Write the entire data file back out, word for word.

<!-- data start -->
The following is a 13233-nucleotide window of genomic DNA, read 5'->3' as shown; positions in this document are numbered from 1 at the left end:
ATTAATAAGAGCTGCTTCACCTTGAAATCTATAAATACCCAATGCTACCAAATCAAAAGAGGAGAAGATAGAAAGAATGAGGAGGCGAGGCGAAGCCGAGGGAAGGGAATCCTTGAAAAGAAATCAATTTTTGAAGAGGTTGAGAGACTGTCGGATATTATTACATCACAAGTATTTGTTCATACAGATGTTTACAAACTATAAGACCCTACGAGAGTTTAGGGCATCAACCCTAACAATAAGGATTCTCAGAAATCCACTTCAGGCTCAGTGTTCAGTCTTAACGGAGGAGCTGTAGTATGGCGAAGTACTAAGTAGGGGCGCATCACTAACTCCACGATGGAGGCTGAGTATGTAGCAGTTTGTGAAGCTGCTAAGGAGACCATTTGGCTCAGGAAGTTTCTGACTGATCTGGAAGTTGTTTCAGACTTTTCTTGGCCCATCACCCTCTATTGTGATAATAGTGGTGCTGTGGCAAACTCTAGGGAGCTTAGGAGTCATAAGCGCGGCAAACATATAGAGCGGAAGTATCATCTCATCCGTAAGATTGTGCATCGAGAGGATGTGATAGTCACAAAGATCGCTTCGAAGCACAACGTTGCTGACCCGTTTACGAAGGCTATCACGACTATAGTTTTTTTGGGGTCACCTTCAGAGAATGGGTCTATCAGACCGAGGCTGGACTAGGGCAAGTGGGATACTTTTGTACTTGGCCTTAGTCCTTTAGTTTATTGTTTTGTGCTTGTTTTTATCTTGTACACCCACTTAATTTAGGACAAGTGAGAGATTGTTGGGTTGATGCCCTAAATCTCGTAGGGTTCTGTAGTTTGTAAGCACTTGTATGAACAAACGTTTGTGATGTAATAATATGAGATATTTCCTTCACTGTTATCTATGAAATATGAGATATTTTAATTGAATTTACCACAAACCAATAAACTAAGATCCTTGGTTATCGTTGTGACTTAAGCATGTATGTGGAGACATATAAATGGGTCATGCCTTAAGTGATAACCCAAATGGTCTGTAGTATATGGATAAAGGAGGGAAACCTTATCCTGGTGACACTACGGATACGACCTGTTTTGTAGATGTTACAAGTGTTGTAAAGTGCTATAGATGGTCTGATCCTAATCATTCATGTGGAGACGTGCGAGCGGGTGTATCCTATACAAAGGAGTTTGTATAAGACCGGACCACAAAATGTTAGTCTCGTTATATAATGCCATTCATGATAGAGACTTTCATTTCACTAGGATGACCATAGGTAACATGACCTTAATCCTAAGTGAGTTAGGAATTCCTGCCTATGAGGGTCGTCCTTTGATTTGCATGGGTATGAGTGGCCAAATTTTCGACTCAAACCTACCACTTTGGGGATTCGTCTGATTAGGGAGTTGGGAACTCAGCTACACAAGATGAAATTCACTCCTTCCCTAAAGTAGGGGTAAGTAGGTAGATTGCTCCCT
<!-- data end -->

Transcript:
The following is a 13233-nucleotide window of genomic DNA, read 5'->3' as shown; positions in this document are numbered from 1 at the left end:
ATTAATAAGAGCTGCTTCACCTTGAAATCTATAAATACCCAATGCTACCAAATCAAAAGAGGAGAAGATAGAAAGAATGAGGAGGCGAGGCGAAGCCGAGGGAAGGGAATCCTTGAAAAGAAATCAATTTTTGAAGAGGTTGAGAGACTGTCGGATATTATTACATCACAAGTATTTGTTCATACAGATGTTTACAAACTATAAGACCCTACGAGAGTTTAGGGCATCAACCCTAACAATAAGGATTCTCAGAAATCCACTTCAGGCTCAGTGTTCAGTCTTAACGGAGGAGCTGTAGTATGGCGAAGTACTAAGTAGGGGCGCATCACTAACTCCACGATGGAGGCTGAGTATGTAGCAGTTTGTGAAGCTGCTAAGGAGACCATTTGGCTCAGGAAGTTTCTGACTGATCTGGAAGTTGTTTCAGACTTTTCTTGGCCCATCACCCTCTATTGTGATAATAGTGGTGCTGTGGCAAACTCTAGGGAGCTTAGGAGTCATAAGCGCGGCAAACATATAGAGCGGAAGTATCATCTCATCCGTAAGATTGTGCATCGAGAGGATGTGATAGTCACAAAGATCGCTTCGAAGCACAACGTTGCTGACCCGTTTACGAAGGCTATCACGACTATAGTTTTTTTGGGGTCACCTTCAGAGAATGGGTCTATCAGACCGAGGCTGGACTAGGGCAAGTGGGATACTTTTGTACTTGGCCTTAGTCCTTTAGTTTATTGTTTTGTGCTTGTTTTTATCTTGTACACCCACTTAATTTAGGACAAGTGAGAGATTGTTGGGTTGATGCCCTAAATCTCGTAGGGTTCTGTAGTTTGTAAGCACTTGTATGAACAAACGTTTGTGATGTAATAATATGAGATATTTCCTTCACTGTTATCTATGAAATATGAGATATTTTAATTGAATTTACCACAAACCAATAAACTAAGATCCTTGGTTATCGTTGTGACTTAAGCATGTATGTGGAGACATATAAATGGGTCATGCCTTAAGTGATAACCCAAATGGTCTGTAGTATATGGATAAAGGAGGGAAACCTTATCCTGGTGACACTACGGATACGACCTGTTTTGTAGATGTTACAAGTGTTGTAAAGTGCTATAGATGGTCTGATCCTAATCATTCATGTGGAGACGTGCGAGCGGGTGTATCCTATACAAAGGAGTTTGTATAAGACCGGACCACAAAATGTTAGTCTCGTTATATAATGCCATTCATGATAGAGACTTTCATTTCACTAGGATGACCATAGGTAACATGACCTTAATCCTAAGTGAGTTAGGAATTCCTGCCTATGAGGGTCGTCCTTTGATTTGCATGGGTATGAGTGGCCAAATTTTCGACTCAAACCTACCACTTTGGGGATTCGTCTGATTAGGGAGTTGGGAACTCAGCTACACAAGATGAAATTCACTCCTTCCCTAAAGTAGGGGTAAGTAGGTAGATTGCTCCCT